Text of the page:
COMMENT: 'I'm angry. I'm upset. I'm ashamed'

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I'M angry. I'm upset. I'm ashamed. And above all else, I'm sorry. I wrote these words just a few short hours before Deputy Tracey Vallois stood up in the States and said something very similar. She explained that she was not sure if she'd be able to give her whole speech without breaking into tears.

She was speaking during last week's in-committee debate on the findings of the Independent Jersey Care Inquiry, which published its final report nine days ago.

And the Deputy's feelings that she went on to explain during that speech are reflective of the response many Islanders her age will have had to the inquiry's findings.

Until now we have all considered abuse in the Jersey care system to be a thing of the past, perhaps from before we were even born, certainly from before we became adults and starting being responsible within our community.

The blame, therefore, rested with previous governments, the services and systems of the past, and with a different generation. It was a naïve view, perhaps, but a natural one. It didn't mean we did not acknowledge that abuse had occurred, nor that we did we not accept the seriousness of it. It just meant we were a generation removed, and thought we were less affected.

But the findings of the inquiry gave us all a wake-up call because it concluded that, contrary to what previous reports commissioned by the States may have found (which in themselves raise serious questions that need to be addressed), children in Jersey may still be at risk from a care system which is not 'fully fit for purpose'.

It is a damning indictment, and a worrying one, particularly in an Island that is wonderful in so many ways, relatively wealthy and promoting itself around the world as a top-class place to live and do business.

And it is a state of affairs that all adults, young and old, have to take responsibility for because it is no longer good enough to say that it happened on someone else's watch, or even that it was nothing to do with us personally.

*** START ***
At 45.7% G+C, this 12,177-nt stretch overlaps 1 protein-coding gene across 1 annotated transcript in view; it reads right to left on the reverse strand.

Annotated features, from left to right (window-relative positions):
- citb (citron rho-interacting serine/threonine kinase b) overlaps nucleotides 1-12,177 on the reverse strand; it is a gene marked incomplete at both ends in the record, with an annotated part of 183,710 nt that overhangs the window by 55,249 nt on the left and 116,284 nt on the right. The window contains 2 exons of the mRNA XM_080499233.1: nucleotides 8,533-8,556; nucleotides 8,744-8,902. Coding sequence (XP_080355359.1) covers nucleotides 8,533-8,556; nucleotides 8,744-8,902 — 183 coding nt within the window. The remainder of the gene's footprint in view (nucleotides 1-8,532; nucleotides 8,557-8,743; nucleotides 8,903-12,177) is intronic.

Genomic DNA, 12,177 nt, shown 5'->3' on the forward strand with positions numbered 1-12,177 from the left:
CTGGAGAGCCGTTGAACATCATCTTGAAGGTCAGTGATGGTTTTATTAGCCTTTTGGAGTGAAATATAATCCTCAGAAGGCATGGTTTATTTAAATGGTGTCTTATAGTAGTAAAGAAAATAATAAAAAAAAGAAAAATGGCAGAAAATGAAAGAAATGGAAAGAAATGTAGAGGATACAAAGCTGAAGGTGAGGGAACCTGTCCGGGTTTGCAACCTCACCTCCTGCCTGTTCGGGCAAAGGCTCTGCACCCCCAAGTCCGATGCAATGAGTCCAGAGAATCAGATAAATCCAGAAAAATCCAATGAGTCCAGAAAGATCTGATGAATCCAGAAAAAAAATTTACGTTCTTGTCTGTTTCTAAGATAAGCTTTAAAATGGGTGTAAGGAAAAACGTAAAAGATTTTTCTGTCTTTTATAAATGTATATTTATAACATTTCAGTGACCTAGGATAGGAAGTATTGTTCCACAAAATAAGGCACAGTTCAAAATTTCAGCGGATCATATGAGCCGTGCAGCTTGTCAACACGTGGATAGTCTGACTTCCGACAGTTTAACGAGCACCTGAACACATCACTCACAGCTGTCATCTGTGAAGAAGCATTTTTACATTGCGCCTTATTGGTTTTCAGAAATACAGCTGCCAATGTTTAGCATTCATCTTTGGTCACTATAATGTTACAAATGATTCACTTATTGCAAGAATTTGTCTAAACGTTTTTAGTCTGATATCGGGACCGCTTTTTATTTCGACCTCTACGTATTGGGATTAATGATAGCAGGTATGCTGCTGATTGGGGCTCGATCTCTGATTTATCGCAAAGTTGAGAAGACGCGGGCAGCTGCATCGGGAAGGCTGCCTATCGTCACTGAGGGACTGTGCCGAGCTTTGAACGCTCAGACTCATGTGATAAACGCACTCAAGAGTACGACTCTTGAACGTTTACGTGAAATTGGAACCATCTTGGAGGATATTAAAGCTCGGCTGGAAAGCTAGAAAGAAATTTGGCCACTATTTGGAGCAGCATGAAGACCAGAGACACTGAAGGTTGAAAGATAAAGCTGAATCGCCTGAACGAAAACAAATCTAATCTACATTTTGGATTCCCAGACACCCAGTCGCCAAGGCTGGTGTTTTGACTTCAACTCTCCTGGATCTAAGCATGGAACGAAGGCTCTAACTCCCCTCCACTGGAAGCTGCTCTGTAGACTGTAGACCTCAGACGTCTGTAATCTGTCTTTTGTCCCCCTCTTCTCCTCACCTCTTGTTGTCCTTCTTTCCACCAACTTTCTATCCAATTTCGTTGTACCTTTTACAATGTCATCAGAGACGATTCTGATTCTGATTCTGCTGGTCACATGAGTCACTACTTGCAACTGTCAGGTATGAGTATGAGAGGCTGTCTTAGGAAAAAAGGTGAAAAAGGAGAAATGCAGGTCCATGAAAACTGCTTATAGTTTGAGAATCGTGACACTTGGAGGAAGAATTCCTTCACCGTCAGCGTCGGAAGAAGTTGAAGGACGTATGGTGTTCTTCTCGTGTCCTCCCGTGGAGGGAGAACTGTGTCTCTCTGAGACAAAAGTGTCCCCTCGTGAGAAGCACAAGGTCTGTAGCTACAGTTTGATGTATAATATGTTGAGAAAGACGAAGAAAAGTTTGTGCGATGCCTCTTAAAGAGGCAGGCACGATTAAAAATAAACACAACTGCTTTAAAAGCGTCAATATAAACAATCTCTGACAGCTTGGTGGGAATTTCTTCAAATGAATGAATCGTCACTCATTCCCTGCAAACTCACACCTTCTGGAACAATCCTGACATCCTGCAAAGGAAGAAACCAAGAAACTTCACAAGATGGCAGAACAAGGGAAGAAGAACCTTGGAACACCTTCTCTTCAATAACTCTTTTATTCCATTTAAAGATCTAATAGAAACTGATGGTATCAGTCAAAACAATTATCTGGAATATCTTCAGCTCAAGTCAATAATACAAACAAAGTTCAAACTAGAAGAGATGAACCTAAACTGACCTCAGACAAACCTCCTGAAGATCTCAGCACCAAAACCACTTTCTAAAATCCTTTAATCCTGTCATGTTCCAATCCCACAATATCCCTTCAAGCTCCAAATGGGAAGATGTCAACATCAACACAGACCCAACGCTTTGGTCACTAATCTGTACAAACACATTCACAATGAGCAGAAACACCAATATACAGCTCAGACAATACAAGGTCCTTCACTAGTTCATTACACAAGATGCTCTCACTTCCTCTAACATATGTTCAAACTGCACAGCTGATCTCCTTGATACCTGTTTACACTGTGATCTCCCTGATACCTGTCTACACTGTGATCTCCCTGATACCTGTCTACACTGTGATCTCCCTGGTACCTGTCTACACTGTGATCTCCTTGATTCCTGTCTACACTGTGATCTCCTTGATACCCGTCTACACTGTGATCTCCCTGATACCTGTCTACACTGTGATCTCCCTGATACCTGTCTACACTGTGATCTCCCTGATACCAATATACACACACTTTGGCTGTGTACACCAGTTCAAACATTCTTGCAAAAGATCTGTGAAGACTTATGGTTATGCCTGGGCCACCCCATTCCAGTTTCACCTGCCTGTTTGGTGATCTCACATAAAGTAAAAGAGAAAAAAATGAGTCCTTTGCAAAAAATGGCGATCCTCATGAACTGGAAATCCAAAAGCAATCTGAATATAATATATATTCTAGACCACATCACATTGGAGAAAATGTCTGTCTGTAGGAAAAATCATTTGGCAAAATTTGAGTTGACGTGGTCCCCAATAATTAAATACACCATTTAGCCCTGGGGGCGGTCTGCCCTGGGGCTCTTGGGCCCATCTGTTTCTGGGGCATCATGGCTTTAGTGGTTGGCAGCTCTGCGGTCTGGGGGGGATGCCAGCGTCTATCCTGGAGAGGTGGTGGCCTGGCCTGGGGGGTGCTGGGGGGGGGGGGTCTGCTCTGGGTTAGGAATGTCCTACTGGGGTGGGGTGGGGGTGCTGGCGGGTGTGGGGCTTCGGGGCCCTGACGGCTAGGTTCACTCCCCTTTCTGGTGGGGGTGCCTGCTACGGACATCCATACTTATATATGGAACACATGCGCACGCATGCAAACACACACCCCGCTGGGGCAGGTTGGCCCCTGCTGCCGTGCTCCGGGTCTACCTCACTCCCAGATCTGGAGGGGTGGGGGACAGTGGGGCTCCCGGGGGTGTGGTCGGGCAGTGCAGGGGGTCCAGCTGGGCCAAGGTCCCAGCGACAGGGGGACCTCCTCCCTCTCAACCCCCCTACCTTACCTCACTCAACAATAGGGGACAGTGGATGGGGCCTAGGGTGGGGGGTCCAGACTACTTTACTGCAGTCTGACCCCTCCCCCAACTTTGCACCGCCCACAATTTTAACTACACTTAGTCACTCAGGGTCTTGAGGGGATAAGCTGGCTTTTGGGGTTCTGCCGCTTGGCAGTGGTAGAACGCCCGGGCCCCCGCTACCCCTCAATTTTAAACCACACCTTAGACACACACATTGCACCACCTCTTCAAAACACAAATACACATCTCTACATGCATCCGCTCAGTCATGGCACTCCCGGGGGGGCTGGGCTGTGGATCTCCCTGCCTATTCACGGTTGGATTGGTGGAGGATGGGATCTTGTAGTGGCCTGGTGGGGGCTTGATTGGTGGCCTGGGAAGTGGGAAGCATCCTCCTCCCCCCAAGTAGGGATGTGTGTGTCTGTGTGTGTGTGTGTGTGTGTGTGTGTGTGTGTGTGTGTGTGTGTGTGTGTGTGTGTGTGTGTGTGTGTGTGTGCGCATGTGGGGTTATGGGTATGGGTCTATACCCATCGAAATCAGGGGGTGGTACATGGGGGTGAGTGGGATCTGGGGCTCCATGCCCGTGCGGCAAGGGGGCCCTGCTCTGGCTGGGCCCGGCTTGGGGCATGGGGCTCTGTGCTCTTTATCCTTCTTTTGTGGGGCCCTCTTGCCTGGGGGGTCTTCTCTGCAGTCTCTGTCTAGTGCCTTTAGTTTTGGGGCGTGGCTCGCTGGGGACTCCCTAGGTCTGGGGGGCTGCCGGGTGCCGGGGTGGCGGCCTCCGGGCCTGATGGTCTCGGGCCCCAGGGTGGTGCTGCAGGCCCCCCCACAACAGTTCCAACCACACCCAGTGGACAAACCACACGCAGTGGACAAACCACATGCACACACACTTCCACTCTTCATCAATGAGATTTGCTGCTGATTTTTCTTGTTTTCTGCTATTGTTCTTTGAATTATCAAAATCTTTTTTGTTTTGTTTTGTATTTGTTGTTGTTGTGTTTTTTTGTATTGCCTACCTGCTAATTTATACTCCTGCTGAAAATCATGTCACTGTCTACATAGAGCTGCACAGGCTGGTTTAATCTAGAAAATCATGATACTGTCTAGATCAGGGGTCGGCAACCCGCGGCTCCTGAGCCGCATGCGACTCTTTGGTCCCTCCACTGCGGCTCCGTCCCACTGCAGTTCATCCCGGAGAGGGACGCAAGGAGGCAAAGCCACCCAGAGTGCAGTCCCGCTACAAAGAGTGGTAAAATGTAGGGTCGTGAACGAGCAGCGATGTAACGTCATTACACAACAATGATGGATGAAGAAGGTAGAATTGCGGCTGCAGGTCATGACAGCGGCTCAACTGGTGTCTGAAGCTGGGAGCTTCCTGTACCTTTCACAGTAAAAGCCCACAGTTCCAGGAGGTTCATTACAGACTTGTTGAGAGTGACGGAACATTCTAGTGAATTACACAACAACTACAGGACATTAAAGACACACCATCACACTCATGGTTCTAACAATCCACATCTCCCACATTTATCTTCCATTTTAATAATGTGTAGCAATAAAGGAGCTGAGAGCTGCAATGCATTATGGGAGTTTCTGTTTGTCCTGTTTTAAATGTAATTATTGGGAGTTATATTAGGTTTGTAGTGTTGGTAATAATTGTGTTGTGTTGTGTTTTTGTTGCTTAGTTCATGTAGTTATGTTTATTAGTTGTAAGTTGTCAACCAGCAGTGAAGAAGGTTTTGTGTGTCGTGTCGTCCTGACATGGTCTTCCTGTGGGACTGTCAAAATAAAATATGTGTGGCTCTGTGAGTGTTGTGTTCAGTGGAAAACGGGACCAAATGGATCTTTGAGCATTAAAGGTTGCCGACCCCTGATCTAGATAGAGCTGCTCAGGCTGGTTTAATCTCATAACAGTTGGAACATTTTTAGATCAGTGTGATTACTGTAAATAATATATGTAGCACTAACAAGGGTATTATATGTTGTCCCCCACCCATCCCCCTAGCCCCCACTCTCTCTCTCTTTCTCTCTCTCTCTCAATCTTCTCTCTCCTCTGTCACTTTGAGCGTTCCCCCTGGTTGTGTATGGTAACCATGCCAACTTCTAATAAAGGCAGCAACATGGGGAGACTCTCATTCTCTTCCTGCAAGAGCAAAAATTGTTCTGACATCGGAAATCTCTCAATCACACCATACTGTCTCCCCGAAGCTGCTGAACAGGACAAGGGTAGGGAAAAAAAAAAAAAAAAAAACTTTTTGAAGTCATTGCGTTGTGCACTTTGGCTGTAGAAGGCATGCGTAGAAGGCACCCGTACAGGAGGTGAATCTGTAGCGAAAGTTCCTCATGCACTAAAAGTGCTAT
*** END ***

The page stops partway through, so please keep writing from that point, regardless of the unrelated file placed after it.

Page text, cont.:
There are so many people identified by the Independent Jersey Care Inquiry as having been at fault in the past, even if the inquiry itself does not apportion blame. And the removal of front-line States employees criticised in the document who were still in post sent out a bold and important message.


But Deputy Tracey Vallois and co have been in positions of power while this situation has continued. I've been in a job where I am privileged to be able to help expose injustice and raise issues of public interest and even, hopefully, help to change things for the better. And we have all probably been neighbours, friends, relatives, co-workers or exercise buddies with someone who has been affected, even just a little bit, by some of the issues raised in this report, even if we did not necessarily realise it.

We've all been part of a community that has allowed this to happen, not just happen to us. It is no longer good enough to blame others, a previous generation or a different time because doing so threatens to let down a whole new generation of children, and that cannot be allowed to happen.

Jersey has failed children before, and, although the institutions, staff, systems and social norms may now be different, history cannot repeat itself.

The greatest tribute we can now pay to those who suffered in the past is to listen to the inquiry and, most importantly, work together to implement its recommendations on whatever levels we can.


Serious questions, obviously, also need to be asked about why a system has been allowed to prevail that potentially means children are still at risk.

Community engagement in the short and long terms is crucial, and the public at large have an important role to play in holding those in power to account to ensure that they do follow up on all of the recommendations and all of the issues that the inquiry has raised and exposed.

In the past report after report after report has been commissioned, given some findings and come up with some recommendations, some of which have been followed up on.

But we all stopped asking questions and following up on them too soon.

This newspaper's headline the day after the inquiry's report was out read simply: 'Jersey's shame'. And I now realise just how true that is – for all of us.

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